Craig S. Keener (PhD, Duke University) is F. M. and Ada Thompson Professor of Biblical Studies at Asbury Theological Seminary. He is author of twenty books, five of which have won awards in Christianity Today; more than seventy academic articles; several booklets; and more than one hundred fifty popular-level articles. One of his books, The IVP Bible Background Commentary: New Testament, now in a second edition, has sold more than half a million copies. His books include commentaries on Matthew, Romans, 1-2 Corinthians, Revelation, a two-volume commentary on John and a four-volume commentary on Acts, plus a two-volume work on miracles, works about the Spirit, ethnic reconciliation, divorce and various other topics. (These include works published by Baker Academic, Cambridge, Eerdmans, InterVarsity and Zondervan.)

Craig is the New Testament editor for the NIV Cultural Backgrounds Study Bible. He is also editor of the Bulletin for Biblical Research and the former program chair for the Institute for Biblical Research; he is coeditor with Michael Bird of the New Covenant Commentary series, and coeditor with Daniel Carroll R. of Global Voices, which includes interpretive contributions from readers from various cultures. Craig is married to Dr. Médine Moussounga Keener, who was a refugee in her home country of Congo for eighteen months; her experience and their romance appears in Impossible Love (Chosen, 2016). His blog site is http://www.craigkeener.com/.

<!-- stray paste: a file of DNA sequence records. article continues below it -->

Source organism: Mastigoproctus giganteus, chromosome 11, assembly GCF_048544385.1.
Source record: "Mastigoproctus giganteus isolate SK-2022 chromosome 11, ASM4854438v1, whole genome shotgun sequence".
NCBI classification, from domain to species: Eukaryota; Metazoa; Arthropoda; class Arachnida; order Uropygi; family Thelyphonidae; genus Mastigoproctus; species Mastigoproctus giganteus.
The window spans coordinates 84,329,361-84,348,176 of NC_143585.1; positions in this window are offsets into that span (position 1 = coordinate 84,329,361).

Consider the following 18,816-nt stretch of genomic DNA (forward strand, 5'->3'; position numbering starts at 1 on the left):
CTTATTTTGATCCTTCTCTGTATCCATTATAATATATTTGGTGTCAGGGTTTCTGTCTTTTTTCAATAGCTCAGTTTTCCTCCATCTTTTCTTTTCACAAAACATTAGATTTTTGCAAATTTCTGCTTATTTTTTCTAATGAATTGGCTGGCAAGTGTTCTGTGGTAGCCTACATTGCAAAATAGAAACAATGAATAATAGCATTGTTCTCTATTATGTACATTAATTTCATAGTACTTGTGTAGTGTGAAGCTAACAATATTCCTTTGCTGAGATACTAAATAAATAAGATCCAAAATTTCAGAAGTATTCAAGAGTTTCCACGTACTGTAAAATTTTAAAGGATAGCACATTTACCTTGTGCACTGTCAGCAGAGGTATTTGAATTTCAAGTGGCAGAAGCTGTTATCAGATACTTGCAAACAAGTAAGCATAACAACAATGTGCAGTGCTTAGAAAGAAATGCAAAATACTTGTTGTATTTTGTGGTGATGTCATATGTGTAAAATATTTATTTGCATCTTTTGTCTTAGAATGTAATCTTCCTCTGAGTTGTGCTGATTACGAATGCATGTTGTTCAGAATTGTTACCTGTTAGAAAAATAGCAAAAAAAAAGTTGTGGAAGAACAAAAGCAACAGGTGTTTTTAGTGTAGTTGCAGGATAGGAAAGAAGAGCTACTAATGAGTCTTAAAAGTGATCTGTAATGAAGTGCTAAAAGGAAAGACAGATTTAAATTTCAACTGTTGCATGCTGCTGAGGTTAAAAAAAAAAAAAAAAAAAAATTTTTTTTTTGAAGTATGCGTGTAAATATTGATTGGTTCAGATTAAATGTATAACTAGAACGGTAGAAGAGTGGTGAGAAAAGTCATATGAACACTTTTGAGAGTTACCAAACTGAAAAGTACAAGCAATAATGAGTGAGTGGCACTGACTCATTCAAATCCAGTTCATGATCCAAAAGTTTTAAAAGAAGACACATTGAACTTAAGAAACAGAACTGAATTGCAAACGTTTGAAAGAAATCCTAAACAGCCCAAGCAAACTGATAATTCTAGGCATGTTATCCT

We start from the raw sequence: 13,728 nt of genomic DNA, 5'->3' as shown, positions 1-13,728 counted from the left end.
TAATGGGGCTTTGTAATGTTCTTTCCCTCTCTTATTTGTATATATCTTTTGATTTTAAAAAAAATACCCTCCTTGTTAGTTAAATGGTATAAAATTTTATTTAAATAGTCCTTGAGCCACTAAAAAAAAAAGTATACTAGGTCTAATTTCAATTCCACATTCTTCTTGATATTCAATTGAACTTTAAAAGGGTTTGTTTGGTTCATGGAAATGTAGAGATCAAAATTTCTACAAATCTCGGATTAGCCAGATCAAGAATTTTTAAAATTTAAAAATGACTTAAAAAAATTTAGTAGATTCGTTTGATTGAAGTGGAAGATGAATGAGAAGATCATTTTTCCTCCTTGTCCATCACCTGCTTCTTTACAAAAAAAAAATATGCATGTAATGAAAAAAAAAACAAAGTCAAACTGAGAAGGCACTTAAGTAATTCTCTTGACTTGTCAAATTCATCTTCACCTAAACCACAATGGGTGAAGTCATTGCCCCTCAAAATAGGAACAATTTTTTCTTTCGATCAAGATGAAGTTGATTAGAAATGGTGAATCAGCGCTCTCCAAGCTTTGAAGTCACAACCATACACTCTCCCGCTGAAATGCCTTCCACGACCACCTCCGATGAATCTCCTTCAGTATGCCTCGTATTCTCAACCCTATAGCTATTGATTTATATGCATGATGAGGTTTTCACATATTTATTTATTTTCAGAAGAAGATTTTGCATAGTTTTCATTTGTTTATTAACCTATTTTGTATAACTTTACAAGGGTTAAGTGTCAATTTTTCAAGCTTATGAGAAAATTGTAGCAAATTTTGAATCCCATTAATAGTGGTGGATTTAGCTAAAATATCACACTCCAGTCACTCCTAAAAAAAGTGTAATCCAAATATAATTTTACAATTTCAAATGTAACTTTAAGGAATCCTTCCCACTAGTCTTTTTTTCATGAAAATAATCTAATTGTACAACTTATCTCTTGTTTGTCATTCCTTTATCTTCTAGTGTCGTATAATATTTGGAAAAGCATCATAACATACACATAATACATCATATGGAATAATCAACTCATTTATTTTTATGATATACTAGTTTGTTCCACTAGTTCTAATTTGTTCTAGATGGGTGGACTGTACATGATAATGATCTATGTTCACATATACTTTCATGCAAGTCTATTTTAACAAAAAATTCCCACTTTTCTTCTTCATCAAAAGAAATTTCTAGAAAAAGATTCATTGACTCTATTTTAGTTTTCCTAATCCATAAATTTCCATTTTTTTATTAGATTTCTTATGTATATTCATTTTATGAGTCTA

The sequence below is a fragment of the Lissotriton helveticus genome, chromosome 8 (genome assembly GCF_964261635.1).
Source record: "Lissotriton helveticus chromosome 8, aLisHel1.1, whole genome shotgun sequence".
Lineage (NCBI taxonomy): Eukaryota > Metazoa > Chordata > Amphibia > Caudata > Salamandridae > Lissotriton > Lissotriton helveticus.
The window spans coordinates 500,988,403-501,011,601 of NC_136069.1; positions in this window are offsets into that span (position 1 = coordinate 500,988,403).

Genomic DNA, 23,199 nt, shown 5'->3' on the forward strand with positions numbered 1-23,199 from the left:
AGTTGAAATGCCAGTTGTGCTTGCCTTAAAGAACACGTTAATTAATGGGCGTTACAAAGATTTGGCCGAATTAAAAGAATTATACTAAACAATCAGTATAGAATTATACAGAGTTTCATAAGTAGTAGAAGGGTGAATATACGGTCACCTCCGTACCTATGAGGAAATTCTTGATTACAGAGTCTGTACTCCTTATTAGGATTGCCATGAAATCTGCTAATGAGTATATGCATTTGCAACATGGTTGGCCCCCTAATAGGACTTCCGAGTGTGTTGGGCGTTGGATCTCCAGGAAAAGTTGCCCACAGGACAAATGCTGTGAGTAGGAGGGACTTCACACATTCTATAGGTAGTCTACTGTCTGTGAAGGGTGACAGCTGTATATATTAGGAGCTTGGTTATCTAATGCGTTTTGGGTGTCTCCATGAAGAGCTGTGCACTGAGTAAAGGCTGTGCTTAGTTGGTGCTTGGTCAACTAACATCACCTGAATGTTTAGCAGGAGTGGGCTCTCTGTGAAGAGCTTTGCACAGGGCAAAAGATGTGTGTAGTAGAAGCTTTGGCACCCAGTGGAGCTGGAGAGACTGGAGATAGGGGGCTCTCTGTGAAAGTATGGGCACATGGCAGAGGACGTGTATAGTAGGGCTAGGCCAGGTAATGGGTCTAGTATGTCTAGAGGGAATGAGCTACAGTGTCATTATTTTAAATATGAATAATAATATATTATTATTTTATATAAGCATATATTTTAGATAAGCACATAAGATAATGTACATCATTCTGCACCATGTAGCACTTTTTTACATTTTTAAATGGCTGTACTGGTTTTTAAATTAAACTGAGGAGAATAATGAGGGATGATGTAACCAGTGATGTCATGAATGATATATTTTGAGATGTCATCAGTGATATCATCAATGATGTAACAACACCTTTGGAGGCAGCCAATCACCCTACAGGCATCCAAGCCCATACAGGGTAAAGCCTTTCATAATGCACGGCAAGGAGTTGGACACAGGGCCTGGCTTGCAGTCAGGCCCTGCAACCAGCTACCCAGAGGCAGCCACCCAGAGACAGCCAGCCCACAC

Prepay and save: Advanced tickets are $10 (Students are $5) via the sidebar or Get Involved page or $12 at the door. 

Things I learned about trauma informed care from traumatized children
Oct
13
6:30 pm18:30

Things I learned about trauma informed care from traumatized children

  • Southeast Christian Church

Come hear Rick Bayless from Southeast Church speak about the five key words that capture the essence of trauma informed care: Regulate, Respect, Review, Resolve, Restore.  We will explore the use of these as they applied in a residential therapeutic environment and share the resulting measurable outcomes from that setting. 

ICP is offering this talk as a part of Encounter at Southeast Christian Church. Worship for Encounter starts at 6:30 and The ICP talk will begin at 7:15. Come to the 920 location (on Blankenbaker); further directions to the room location for the talk will be located at the information desk in atrium of the main building.